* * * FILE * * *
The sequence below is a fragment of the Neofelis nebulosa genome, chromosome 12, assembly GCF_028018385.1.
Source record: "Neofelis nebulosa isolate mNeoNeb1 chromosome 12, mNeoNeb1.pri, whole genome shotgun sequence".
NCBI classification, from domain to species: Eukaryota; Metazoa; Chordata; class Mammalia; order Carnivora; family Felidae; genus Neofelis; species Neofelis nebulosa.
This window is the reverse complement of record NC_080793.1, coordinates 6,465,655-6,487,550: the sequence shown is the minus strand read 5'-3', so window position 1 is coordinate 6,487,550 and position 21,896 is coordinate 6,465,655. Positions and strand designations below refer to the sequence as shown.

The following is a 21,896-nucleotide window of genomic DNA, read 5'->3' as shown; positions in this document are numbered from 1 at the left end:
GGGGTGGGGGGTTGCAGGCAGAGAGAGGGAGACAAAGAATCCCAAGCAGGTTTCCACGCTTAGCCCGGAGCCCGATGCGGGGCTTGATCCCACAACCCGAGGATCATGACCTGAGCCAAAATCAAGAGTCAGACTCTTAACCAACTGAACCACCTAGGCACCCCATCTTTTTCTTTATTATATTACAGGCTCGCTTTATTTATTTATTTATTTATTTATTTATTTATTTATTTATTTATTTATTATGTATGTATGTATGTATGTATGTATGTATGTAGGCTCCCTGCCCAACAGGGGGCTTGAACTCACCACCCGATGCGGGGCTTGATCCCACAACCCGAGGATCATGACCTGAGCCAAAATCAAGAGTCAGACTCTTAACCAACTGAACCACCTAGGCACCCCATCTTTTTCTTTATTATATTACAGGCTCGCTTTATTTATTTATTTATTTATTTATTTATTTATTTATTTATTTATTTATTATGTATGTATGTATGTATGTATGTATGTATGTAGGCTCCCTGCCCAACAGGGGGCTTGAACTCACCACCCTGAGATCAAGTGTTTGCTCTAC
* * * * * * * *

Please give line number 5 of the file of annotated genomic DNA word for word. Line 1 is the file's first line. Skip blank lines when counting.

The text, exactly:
The following is a 21,896-nucleotide window of genomic DNA, read 5'->3' as shown; positions in this document are numbered from 1 at the left end: